£22.95 GBP
£22.95 GBP
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Totally Steaming: A year on HMS Fearless [Kindle Only]

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About the Book.
This book was written at sea, on HMS Fearless, during evenings sat down in front of the technical office computer, as the ship gently swayed around me. It was almost written as it happened. Once each event had occurred, the requisite chunk was written and sent on to the close-in-range weapons workshop where Terry captured the mood of each occasion deftly with his pen and ink illustrations. It tells of the events during one year near the latter end of the life of the Fearless; one of the Royal Navy’s most unique ships, both in history and construction –not to mention the human and mechanical idiosyncrasies that seemed to be in manifest abundance within its metal hull.
The Fearless was a left-over from a previous generation of ships; the last steam powered vessel in the Royal Navy, and as such, its crew were also a left over; many had been coming back to it time and again from as far back as the ‘seventies. This meant that it was also ‘Old Navy’ in the outlooks and attitudes of the ship’s company.
The story is told from the point of view of the lower deck, to be precise from that of NCOs, and attempts to capture the tone and humour and attitudes of that now-vanished microcosm of Navy Life. For that reason it is unapologetically ‘politically incorrect’, and is not in any way a reflection of the Navy as it is now. Moreover, the opinions expressed within are those of the author and the people he knew and in no way reflect the policy of either the Royal Navy or the MOD.
£2.95 GBP
Kindle Edition: Check Amazon for Pricing Digital Only
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HMS Fearless

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£25.00 GBP
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The story of one of the RN’s most well-known post-war ships which saw service around the world from the 1960s through the Falklands conflict until retirement in 2002.

Sea Harrier: The Last British Fighter

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One of the few British designed aircraft of recent years to have seen military service. The book is published to coincide with the withdrawal of the last Sea Harrier in Spring 2005. Illustrated in colour throughout.
£17.99 GBP
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Stand By To Surface

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‘It is the mid 1960’s – the crew of HMS ORCA are off again. Scruffy and bearded; their lives on board the submarine are cramped, claustrophobic, damp, dirty and they smell continuously of diesel. Food and the odd movie are their only distractions. Yet they relish their “pirate image” and are intensely proud of being submariners. Their “routine” running period turns into an action packed adventure full of hairy incidents, fun, and the odd frolic. Setting sail from Portsmouth they jump in at the deep end, their adrenalin pumping, and the action starting from the off.’ HMS Alliance was my first submarine; today it sits on concrete blocks as the main attraction at the Submarine Museum in Gosport. It is currently undergoing a major multi-million pound refit. Readers ordering “Stand By to Surface” will be contributing towards the cost of that refurbishment.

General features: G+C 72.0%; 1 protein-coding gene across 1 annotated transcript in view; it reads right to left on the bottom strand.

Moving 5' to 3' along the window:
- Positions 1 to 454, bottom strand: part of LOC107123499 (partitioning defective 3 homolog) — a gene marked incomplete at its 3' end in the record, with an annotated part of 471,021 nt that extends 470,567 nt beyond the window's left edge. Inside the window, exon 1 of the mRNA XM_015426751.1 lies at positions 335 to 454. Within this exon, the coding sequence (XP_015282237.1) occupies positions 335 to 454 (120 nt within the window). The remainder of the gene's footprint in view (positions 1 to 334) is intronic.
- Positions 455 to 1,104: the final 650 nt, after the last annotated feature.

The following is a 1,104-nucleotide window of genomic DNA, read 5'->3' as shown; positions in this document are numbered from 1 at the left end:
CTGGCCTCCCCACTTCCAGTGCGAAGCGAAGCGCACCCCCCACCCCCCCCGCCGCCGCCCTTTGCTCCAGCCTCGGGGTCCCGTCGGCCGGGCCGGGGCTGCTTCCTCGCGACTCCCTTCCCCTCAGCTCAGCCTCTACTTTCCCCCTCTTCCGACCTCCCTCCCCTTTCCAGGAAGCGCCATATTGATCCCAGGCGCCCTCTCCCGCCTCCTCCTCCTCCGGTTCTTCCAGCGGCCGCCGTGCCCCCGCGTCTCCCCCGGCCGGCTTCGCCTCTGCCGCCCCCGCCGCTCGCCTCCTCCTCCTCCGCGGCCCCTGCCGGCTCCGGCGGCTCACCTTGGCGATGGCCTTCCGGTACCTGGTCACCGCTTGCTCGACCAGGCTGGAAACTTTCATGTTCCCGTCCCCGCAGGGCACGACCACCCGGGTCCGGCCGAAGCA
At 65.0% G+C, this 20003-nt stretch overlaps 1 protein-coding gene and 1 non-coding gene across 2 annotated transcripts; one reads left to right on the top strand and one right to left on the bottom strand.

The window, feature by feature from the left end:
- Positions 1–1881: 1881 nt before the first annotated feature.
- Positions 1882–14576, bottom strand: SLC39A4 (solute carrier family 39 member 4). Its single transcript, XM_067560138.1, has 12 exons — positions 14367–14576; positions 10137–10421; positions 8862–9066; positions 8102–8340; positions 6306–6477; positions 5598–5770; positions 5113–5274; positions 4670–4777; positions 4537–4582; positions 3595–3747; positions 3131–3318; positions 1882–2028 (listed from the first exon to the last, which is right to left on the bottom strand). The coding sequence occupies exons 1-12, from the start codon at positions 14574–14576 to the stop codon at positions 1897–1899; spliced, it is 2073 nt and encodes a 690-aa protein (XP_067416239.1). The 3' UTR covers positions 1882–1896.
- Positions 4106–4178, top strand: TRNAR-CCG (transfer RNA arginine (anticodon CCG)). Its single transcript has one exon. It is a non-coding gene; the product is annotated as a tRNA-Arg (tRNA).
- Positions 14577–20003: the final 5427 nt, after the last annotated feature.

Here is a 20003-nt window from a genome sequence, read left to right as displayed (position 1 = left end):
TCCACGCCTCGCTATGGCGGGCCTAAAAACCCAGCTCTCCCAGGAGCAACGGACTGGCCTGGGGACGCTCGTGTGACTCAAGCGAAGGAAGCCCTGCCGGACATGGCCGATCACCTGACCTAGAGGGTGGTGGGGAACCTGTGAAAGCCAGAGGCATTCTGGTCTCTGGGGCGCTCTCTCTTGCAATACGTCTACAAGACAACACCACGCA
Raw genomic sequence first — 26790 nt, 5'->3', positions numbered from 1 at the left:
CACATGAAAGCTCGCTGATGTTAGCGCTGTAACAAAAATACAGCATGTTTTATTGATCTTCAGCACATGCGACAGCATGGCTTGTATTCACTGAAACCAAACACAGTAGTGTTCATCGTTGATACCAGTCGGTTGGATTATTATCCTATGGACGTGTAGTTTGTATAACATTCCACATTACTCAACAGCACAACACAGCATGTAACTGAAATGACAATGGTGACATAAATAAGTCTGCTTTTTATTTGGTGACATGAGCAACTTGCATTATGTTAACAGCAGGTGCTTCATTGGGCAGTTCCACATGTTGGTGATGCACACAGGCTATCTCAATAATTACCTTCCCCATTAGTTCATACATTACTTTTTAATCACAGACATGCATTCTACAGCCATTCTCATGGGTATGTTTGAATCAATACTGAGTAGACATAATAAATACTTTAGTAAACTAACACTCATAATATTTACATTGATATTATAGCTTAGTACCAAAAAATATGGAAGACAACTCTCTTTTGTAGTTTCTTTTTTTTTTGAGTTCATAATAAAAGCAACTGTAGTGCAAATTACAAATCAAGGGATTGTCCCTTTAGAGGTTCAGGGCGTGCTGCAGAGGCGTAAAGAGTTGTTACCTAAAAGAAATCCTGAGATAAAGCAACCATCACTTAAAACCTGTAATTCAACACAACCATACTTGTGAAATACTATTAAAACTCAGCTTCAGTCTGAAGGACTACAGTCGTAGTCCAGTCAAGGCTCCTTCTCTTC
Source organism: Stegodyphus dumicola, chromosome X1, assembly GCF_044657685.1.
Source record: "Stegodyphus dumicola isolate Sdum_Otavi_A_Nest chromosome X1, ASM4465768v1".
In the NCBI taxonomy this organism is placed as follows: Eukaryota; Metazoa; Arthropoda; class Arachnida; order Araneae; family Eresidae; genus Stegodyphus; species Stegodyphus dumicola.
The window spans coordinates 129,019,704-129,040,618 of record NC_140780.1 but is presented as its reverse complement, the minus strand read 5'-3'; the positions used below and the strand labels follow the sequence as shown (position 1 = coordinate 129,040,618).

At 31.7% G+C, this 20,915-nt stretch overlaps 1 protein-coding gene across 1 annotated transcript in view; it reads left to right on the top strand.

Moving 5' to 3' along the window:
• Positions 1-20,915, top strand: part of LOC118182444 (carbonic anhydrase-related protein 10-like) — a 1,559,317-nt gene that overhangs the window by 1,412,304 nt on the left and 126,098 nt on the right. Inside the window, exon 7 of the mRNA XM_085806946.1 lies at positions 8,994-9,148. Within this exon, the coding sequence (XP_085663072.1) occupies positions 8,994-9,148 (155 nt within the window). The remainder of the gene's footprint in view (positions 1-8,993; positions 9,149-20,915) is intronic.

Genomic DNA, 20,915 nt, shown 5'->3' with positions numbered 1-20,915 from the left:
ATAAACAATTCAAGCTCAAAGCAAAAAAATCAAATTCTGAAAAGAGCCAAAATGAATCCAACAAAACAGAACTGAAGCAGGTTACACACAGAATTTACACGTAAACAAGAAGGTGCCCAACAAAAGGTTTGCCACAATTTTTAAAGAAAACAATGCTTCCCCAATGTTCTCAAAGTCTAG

£8.99 GBP
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Fictional account of life aboard an ‘O’ class submarine HMS Orca. Life aboard conventional submarines were cramped, claustrophobic, damp, dirty. Food and the odd movie are their only distractions. Yet they relish their “pirate image” and are intensely proud of being submariners. Their “routine” running period turns into an action packed adventure full of hairy incidents, fun, and the odd frolic. Setting sail from Portsmouth they jump in at the deep end, their adrenalin pumping, and the action starting from the off. Touching and rare portrait of the peacetime RN submarine service in the 1960-70s operating around the UK.

 

Frog Tales

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Rare Book
£16.99 GBP
£16.99 GBP
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Spanning forty years of dangerous diving operations around the world, interspersed with English Channel swimming and triathlons this is a look into the secretive world of a Royal Navy Clearance Diver. The humour is dark, the stories are both heart stopping and almost unbelievable but its all true. Mark Holroyd served for 24 years as a Clearance Diver in the Royal Navy and was decorated for bravery. His time in the navy involved deep experimental saturation diving based aboard HMS Challenger, above and below water anti-terrorism duties along with conventional bomb disposal in operations around the world.